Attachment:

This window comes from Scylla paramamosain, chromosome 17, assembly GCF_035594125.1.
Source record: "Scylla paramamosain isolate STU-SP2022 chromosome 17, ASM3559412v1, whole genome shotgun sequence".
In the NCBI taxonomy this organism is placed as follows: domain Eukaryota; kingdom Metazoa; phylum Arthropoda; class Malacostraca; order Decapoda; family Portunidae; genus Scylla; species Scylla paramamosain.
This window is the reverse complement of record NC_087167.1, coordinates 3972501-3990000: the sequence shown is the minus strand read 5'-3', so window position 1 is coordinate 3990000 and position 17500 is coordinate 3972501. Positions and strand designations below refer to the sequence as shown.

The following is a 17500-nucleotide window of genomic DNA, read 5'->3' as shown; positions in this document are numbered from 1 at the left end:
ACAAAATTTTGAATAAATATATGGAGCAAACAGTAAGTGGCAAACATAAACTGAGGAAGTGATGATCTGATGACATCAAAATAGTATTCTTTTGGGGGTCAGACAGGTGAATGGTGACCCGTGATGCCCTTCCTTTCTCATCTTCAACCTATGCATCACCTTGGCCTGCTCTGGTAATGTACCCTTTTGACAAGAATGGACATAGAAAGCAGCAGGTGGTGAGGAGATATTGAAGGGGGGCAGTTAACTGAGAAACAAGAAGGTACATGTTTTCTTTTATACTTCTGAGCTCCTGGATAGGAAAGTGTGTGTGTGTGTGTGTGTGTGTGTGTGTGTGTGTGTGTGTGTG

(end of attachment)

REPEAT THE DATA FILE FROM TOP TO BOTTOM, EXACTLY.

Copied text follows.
This window comes from Scylla paramamosain, chromosome 17, assembly GCF_035594125.1.
Source record: "Scylla paramamosain isolate STU-SP2022 chromosome 17, ASM3559412v1, whole genome shotgun sequence".
In the NCBI taxonomy this organism is placed as follows: domain Eukaryota; kingdom Metazoa; phylum Arthropoda; class Malacostraca; order Decapoda; family Portunidae; genus Scylla; species Scylla paramamosain.
This window is the reverse complement of record NC_087167.1, coordinates 3972501-3990000: the sequence shown is the minus strand read 5'-3', so window position 1 is coordinate 3990000 and position 17500 is coordinate 3972501. Positions and strand designations below refer to the sequence as shown.

The following is a 17500-nucleotide window of genomic DNA, read 5'->3' as shown; positions in this document are numbered from 1 at the left end:
ACAAAATTTTGAATAAATATATGGAGCAAACAGTAAGTGGCAAACATAAACTGAGGAAGTGATGATCTGATGACATCAAAATAGTATTCTTTTGGGGGTCAGACAGGTGAATGGTGACCCGTGATGCCCTTCCTTTCTCATCTTCAACCTATGCATCACCTTGGCCTGCTCTGGTAATGTACCCTTTTGACAAGAATGGACATAGAAAGCAGCAGGTGGTGAGGAGATATTGAAGGGGGGCAGTTAACTGAGAAACAAGAAGGTACATGTTTTCTTTTATACTTCTGAGCTCCTGGATAGGAAAGTGTGTGTGTGTGTGTGTGTGTGTGTGTGTGTGTGTGTGTGTGTG